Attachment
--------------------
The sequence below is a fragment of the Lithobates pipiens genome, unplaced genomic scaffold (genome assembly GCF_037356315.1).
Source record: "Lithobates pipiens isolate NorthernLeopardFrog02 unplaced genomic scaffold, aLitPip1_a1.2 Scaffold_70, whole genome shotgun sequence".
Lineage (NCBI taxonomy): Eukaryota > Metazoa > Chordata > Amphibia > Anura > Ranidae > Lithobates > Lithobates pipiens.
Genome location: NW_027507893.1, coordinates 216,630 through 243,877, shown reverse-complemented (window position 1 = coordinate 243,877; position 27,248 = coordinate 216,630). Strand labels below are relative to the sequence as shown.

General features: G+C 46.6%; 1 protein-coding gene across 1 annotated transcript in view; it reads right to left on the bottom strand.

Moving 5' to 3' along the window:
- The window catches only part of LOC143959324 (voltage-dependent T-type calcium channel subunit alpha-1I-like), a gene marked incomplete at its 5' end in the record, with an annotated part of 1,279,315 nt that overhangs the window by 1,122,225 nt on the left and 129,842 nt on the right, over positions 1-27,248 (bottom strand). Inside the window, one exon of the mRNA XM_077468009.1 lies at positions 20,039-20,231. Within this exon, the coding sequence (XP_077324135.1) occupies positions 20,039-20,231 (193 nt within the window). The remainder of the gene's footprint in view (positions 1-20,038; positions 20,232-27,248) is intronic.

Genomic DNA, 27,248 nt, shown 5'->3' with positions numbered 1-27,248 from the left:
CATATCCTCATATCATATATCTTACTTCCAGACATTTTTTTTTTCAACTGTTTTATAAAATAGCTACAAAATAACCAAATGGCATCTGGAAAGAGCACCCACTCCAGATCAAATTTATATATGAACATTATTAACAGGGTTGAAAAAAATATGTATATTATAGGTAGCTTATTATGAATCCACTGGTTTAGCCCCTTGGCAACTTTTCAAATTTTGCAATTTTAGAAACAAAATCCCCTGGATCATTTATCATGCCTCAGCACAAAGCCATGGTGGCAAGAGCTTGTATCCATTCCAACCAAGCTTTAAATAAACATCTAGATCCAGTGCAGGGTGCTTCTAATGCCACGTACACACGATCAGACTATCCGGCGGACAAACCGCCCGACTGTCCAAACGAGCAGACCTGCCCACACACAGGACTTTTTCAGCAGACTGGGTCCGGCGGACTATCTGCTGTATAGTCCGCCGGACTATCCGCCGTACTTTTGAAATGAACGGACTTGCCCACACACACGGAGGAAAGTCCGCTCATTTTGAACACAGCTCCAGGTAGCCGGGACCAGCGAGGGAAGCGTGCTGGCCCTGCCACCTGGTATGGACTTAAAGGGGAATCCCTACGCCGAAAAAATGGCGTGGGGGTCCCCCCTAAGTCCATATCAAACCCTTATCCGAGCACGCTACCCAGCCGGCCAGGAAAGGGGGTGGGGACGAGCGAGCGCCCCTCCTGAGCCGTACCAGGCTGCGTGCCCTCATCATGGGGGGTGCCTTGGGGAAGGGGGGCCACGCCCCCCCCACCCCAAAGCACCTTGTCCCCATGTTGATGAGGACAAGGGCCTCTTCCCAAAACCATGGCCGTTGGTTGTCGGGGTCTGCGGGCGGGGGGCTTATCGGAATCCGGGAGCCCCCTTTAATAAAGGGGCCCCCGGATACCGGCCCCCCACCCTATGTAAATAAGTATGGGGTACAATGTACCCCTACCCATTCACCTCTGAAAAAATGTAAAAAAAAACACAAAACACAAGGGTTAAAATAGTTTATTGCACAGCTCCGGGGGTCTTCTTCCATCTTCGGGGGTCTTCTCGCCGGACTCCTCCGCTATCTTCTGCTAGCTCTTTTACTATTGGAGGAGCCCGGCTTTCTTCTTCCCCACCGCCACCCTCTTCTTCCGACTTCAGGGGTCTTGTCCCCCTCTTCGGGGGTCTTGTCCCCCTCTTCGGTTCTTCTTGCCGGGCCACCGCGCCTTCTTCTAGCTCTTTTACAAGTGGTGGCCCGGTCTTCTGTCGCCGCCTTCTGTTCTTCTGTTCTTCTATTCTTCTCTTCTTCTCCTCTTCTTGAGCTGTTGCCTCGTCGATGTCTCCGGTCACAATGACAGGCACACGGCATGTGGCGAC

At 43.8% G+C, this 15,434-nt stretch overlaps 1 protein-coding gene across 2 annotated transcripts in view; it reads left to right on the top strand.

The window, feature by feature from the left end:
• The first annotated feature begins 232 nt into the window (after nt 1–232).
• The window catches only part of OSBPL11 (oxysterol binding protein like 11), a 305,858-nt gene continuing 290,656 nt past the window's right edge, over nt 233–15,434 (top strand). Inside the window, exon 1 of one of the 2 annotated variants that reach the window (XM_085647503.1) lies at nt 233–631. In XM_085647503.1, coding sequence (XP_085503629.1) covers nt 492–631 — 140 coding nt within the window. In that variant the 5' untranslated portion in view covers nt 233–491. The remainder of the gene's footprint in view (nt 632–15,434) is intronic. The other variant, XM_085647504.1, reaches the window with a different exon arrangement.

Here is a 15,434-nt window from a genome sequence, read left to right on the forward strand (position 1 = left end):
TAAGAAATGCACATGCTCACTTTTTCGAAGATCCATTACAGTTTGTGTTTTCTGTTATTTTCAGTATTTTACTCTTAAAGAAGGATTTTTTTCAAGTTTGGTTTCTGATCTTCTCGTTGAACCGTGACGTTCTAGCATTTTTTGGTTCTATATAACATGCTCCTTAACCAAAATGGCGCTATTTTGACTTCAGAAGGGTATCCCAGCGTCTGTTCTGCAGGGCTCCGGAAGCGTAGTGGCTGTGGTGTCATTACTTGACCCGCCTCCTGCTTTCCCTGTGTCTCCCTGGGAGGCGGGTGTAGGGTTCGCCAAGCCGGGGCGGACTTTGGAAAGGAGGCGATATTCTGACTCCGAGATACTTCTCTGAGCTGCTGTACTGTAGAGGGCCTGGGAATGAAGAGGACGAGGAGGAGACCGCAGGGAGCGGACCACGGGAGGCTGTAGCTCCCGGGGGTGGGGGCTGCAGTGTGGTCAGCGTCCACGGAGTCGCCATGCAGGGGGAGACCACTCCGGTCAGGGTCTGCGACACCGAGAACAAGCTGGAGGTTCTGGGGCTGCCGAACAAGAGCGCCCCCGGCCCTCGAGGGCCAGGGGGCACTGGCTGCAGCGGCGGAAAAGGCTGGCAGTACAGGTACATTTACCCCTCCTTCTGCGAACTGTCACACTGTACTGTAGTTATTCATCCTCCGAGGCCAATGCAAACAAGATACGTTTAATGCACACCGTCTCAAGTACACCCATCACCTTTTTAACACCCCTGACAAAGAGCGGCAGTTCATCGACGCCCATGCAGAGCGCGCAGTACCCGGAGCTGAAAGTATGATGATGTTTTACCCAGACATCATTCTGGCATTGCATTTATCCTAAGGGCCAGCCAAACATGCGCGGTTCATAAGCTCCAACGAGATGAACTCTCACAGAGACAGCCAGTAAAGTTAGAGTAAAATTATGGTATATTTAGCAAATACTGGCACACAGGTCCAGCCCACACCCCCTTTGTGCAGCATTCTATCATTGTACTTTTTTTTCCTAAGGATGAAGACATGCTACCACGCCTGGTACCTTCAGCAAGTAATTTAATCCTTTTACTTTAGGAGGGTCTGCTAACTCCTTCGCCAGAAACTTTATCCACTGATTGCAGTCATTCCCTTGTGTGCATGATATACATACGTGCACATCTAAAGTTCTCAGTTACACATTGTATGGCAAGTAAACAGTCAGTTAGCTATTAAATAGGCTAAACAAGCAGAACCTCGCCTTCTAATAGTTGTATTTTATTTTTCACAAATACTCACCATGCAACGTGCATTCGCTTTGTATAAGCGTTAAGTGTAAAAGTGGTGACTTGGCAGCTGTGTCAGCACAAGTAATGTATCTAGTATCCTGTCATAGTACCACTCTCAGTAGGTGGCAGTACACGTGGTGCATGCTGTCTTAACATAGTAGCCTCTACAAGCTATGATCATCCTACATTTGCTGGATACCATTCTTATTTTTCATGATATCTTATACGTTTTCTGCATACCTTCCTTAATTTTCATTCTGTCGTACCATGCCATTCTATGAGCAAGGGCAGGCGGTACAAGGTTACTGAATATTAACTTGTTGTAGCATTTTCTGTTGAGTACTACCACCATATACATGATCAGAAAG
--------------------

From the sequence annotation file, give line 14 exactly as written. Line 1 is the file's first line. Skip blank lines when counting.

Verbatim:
Here is a 15,434-nt window from a genome sequence, read left to right on the forward strand (position 1 = left end):